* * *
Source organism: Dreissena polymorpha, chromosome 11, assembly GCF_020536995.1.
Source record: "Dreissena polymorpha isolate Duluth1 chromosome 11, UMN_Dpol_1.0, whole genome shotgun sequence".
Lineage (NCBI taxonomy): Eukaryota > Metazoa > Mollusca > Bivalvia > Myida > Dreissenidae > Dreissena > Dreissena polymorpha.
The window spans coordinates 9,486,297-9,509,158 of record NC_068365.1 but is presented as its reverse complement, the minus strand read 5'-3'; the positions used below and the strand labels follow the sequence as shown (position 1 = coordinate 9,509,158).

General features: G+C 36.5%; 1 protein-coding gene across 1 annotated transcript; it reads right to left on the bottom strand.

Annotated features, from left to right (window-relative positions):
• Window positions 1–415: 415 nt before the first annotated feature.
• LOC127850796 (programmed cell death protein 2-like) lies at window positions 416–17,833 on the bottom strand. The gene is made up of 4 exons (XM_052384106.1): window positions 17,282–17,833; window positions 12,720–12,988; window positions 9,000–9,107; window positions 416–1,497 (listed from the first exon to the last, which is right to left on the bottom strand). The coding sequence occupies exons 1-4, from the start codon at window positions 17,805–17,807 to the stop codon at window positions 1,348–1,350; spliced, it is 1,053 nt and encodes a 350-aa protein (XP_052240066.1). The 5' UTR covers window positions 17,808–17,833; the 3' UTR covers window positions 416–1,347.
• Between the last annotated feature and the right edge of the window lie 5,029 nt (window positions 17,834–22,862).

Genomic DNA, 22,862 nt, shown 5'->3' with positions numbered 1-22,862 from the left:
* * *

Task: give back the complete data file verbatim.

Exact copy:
Source organism: Dreissena polymorpha, chromosome 11, assembly GCF_020536995.1.
Source record: "Dreissena polymorpha isolate Duluth1 chromosome 11, UMN_Dpol_1.0, whole genome shotgun sequence".
Lineage (NCBI taxonomy): Eukaryota > Metazoa > Mollusca > Bivalvia > Myida > Dreissenidae > Dreissena > Dreissena polymorpha.
The window spans coordinates 9,486,297-9,509,158 of record NC_068365.1 but is presented as its reverse complement, the minus strand read 5'-3'; the positions used below and the strand labels follow the sequence as shown (position 1 = coordinate 9,509,158).

General features: G+C 36.5%; 1 protein-coding gene across 1 annotated transcript; it reads right to left on the bottom strand.

Annotated features, from left to right (window-relative positions):
• Window positions 1–415: 415 nt before the first annotated feature.
• LOC127850796 (programmed cell death protein 2-like) lies at window positions 416–17,833 on the bottom strand. The gene is made up of 4 exons (XM_052384106.1): window positions 17,282–17,833; window positions 12,720–12,988; window positions 9,000–9,107; window positions 416–1,497 (listed from the first exon to the last, which is right to left on the bottom strand). The coding sequence occupies exons 1-4, from the start codon at window positions 17,805–17,807 to the stop codon at window positions 1,348–1,350; spliced, it is 1,053 nt and encodes a 350-aa protein (XP_052240066.1). The 5' UTR covers window positions 17,808–17,833; the 3' UTR covers window positions 416–1,347.
• Between the last annotated feature and the right edge of the window lie 5,029 nt (window positions 17,834–22,862).

Genomic DNA, 22,862 nt, shown 5'->3' with positions numbered 1-22,862 from the left: